news:9e361f93.0404011428.4ceca237@posting.google.com...
> I wonder if anybody can help me out with a problem I'm having when
> capturing miniDV video directly to mpeg2 using Ulead Video Studio 7.
>
> I have an HP a350n pc, which uses a P4 2.8c cpu, 512Mb of pc3200 RAM,
> and I have two 160Gb 7200rpm hard drives installed. DMA is enabled. I
> take care to run the absolute minimum of programs, with antivirus and
> other utilities disabled. Task manager typically shows 26 processes
> running.
>
> I find that the DV transcode buffer fills up and has to flush after
> only about 4 minutes of video capture from my JVC miniDV camcorder. It
> takes about 3 minutes to flush 2727 frames. Using task manager, I can
> see that the cpu is working at about 85%.
>
> I know that I can import footage as avi files without any problems,
> and then transcode that to mpeg2 separately. I have discovered,
> however, that the finished video quality taking that course of action
> is actually slightly inferior to that obtained using direct mpeg2
> capture, even using identical best quality settings. In particular,
> there's noticeably less anti-aliasing on rapidly moving sections for
> the direct-to-mpeg2 footage.
>
> I'm trying to capture at the highest quality, using variable bitrate
> set to the maximum DVD compliant 8264Kbs, with the quality slider in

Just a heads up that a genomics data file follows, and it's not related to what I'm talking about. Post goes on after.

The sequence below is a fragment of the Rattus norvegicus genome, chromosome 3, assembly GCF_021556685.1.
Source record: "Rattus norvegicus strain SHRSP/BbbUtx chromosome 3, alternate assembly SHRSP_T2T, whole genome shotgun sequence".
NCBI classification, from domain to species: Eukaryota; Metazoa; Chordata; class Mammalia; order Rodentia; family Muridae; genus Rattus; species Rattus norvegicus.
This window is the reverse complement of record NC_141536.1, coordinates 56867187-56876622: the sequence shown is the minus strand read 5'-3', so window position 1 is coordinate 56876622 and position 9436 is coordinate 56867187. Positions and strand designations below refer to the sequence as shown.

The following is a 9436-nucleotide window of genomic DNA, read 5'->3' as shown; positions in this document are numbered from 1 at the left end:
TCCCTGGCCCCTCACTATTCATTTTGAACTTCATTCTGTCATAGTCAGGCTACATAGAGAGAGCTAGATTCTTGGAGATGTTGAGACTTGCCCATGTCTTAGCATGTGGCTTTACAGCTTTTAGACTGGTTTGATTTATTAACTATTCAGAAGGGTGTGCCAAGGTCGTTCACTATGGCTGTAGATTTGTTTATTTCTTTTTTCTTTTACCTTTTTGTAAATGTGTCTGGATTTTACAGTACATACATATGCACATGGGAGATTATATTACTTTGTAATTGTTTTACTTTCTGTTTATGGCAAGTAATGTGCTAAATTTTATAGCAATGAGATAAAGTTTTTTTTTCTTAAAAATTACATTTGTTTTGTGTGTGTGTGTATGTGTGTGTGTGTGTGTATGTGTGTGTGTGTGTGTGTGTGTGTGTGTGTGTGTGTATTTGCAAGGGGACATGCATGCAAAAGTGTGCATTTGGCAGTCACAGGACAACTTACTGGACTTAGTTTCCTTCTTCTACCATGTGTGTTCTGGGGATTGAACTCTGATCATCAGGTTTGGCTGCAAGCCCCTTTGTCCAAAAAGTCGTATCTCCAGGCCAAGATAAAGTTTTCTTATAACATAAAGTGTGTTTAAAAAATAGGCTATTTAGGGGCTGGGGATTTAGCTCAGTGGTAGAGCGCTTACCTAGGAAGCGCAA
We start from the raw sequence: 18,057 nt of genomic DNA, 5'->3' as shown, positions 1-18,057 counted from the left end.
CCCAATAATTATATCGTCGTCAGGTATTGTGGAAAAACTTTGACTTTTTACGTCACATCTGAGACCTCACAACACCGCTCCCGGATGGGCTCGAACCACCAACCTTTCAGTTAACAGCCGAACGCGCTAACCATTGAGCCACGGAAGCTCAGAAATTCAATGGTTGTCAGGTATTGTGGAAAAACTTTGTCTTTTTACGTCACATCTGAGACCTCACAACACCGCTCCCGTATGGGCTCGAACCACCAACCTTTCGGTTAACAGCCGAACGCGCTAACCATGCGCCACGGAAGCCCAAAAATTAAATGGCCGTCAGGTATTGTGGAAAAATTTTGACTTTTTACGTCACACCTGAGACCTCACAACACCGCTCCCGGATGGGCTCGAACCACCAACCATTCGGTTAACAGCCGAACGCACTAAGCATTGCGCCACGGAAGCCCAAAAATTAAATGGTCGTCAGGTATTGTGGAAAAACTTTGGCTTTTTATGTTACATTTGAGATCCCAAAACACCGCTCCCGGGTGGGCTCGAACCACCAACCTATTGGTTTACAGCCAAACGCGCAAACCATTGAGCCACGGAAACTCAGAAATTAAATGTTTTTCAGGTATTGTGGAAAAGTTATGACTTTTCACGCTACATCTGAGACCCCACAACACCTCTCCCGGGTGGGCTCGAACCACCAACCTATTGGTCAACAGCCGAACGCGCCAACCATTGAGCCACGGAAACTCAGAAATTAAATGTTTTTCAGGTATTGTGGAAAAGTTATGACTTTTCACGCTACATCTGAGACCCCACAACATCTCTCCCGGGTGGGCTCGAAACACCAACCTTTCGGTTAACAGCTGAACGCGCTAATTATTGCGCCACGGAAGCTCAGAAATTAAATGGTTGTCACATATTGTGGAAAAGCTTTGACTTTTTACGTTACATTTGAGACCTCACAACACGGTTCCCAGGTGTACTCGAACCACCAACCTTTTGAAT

> the video capture properties dialogue box all the way over to the
> right. Setting it to constant bitrate doesn't change things much - I
> can still only capture about 4 minutes of video before the DV
> transcode buffer has to flush. The disruption shows up on the mpeg2
> video, too, and I don't like to have my camcorder on pause for any
> extended period of time.
>
> My hard drives have plenty of free space, and I keep them defragged on
> a regular basis.
>
> If I set the quality slider to the left, it does capture for longer,
> but I find the resultant video quality unnacceptable.
>
> Any ideas on how I can extend my capture time?
>
>
> Thanks in advance for any advice offered,
>
> C Toast

Your system seems adequate, but I saw no mention of the
hardware you are using to connect your camera, while that's
not likely your problem, it could play a role in a solution.
There is some problem, as you should be able to capture to